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The firm I have my internet will with recently sent a rep to my home to advise on trust funds.

They were trying to persuade me to take one out. I am a widowed pensioner aged 73 with three children and own my modest bungalow and some savings.

They said it would protect me and my family from any future care home costs if my home was in a trust fund.

I looked into it and have seen conflicting advice with some saying the council can still put a charge on my property for care costs.

Some say if I do it early enough, about seven years before it’s needed, it won’t be classed as deliberate deprivation in terms of care home costs. Hope you can advise as I’m quite confused.

Heather Rogers replies: You don’t say whether your will was prepared by an online solicitor service or whether you have used a will writing company, but your mention of ‘sent a rep to my home’ does concern me a little.

While a local solicitor will happily come to you at home if you find attending their office difficult, this does rather hint at a pushy ‘follow up sale’ which could be both expensive and ineffective.

I will cover the wills issue first and then move on to your specific question.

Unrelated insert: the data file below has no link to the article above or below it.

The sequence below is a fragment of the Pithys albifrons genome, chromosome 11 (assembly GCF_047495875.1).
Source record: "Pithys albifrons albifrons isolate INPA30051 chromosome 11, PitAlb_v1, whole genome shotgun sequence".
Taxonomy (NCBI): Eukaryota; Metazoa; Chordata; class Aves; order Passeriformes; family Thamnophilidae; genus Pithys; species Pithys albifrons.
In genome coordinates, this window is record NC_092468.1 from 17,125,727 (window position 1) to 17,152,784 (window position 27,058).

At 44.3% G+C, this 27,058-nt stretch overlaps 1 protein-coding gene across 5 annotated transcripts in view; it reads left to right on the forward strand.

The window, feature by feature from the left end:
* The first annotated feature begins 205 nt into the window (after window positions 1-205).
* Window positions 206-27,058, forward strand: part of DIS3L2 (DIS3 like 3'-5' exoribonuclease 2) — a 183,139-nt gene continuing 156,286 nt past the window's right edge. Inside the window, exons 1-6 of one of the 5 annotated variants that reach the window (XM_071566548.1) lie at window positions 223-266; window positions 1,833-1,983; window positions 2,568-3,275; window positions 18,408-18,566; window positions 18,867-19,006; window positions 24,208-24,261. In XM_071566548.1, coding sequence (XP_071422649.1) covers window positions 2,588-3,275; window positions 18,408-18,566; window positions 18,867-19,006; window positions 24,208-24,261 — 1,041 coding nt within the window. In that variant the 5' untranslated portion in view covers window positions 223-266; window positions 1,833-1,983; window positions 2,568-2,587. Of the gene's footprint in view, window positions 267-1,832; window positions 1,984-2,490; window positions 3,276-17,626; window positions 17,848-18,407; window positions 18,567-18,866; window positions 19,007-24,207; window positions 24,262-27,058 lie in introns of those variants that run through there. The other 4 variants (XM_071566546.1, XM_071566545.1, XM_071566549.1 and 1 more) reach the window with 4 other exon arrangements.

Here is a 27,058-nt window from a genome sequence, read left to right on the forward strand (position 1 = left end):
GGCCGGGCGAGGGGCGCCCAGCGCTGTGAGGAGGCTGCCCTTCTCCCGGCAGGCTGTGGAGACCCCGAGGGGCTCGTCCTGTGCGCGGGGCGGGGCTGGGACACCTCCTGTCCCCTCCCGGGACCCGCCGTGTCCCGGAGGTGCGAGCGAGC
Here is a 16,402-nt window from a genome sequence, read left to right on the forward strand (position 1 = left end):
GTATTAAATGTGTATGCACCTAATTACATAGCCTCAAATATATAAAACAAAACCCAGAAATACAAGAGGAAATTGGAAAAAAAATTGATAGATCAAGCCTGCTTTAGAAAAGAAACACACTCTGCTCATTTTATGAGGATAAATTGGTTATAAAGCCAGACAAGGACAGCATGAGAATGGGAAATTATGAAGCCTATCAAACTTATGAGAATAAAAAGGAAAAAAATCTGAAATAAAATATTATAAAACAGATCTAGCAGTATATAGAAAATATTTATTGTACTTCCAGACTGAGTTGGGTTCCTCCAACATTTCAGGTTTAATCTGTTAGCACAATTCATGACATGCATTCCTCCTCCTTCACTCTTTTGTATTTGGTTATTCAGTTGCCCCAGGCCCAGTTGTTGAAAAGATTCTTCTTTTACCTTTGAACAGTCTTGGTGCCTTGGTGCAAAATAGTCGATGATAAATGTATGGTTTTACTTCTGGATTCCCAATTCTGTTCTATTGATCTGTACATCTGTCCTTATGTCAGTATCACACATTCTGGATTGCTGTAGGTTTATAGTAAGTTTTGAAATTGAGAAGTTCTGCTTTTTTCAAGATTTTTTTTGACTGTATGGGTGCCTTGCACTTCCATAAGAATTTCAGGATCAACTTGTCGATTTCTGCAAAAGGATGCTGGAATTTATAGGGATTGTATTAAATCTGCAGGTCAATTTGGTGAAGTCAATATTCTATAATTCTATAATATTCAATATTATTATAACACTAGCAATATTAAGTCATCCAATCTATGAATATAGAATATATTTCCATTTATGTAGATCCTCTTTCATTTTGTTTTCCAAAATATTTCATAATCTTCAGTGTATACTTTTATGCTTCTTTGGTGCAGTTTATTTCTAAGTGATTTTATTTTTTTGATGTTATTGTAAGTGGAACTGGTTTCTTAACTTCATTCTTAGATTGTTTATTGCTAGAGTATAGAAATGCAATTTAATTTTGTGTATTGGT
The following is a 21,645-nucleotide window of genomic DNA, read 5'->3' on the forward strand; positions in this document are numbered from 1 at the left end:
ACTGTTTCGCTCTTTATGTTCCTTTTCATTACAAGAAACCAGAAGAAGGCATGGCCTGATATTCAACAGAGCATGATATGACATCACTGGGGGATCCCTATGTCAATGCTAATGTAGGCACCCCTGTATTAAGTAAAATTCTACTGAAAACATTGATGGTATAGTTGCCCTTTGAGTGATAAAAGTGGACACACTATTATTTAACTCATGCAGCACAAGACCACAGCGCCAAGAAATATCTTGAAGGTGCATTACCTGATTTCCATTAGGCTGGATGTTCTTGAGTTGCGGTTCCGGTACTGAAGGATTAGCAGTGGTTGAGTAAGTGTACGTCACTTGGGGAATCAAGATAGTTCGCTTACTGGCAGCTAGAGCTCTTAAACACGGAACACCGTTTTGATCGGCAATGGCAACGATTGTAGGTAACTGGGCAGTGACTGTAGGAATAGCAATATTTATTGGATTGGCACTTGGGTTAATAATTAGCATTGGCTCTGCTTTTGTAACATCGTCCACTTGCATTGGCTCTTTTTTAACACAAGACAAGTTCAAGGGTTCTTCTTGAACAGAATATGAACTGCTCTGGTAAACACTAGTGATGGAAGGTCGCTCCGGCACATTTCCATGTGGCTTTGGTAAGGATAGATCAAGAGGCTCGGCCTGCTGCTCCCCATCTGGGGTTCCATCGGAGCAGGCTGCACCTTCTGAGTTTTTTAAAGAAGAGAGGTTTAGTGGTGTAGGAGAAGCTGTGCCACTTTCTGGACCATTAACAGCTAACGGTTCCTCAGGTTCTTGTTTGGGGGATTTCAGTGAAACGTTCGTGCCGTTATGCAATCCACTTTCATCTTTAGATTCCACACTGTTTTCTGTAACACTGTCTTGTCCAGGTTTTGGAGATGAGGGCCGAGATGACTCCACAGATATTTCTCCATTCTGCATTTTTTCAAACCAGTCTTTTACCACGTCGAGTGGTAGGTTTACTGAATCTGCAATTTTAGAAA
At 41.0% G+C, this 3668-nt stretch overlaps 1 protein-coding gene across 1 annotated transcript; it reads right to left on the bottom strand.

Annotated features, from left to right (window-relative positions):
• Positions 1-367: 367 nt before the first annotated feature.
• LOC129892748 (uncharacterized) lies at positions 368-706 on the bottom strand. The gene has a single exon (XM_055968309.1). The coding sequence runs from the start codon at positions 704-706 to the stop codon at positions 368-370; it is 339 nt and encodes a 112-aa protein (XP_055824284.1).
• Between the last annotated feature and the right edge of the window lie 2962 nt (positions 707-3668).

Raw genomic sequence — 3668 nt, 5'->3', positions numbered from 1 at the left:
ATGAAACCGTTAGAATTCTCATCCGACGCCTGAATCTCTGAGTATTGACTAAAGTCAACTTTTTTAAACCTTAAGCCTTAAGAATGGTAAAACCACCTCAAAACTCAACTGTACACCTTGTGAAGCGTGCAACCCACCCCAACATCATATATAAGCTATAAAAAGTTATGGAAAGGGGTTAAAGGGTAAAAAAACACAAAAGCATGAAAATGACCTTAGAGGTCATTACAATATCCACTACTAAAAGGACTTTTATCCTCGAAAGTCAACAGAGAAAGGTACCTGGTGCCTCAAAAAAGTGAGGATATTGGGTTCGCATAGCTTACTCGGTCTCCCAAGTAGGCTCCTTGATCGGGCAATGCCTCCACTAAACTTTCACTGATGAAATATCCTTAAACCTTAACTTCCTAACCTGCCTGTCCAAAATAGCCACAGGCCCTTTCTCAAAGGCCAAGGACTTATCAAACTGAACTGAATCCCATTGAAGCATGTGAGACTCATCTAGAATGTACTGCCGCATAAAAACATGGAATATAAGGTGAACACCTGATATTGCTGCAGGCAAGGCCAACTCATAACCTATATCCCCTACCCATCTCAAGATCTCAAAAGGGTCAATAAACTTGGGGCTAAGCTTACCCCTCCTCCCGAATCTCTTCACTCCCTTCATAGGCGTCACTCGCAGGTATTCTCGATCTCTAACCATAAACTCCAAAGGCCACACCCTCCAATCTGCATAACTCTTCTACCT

How to ensure your will is valid and reflects your wishes

Believe it or not, the will writing industry is NOT regulated. You can:

– Write one yourself

– Use a will writing service

– Use a solicitor.

In my opinion, the only way to ensure that you have good protection is by using a solicitor. This is because solicitors are regulated by the Solicitors Regulation Authority.

There are some professional will writing services out there, and some do use solicitors to review the wills they draw up.

However, many do not, and your executors may not have any redress if things go wrong after you die as a result of a poorly drafted will and bad advice.

Everyone should have a will, and if your circumstances change you will need to review it.

For example, you should do so if you get married – your will generally becomes invalid on marriage – or divorced, receive an inheritance, purchase new assets, or a beneficiary dies.

It is best to revisit your will even if no changes occur, to make sure no legislative changes affect it.

A good local solicitor will be happy to visit you at home if you have health issues. A simple will often costs about £200 plus VAT if you use a solicitor. More complex wills will cost more. Meanwhile, your solicitor will usually store a copy of your will for no charge.

In light of the above, you might want to get your existing will reviewed, and consider using a solicitor if you did not already do so.

Can setting up a trust help you avoid care fees?

Turning to your question about whether it is worth creating a trust, let’s look at what assets are assessed for care fees.

A financial assessment is carried out by the local authority and under current rules, councils will pay all or part of your care costs if your assets are below £23,250. This will rise in October 2025 to £100,000.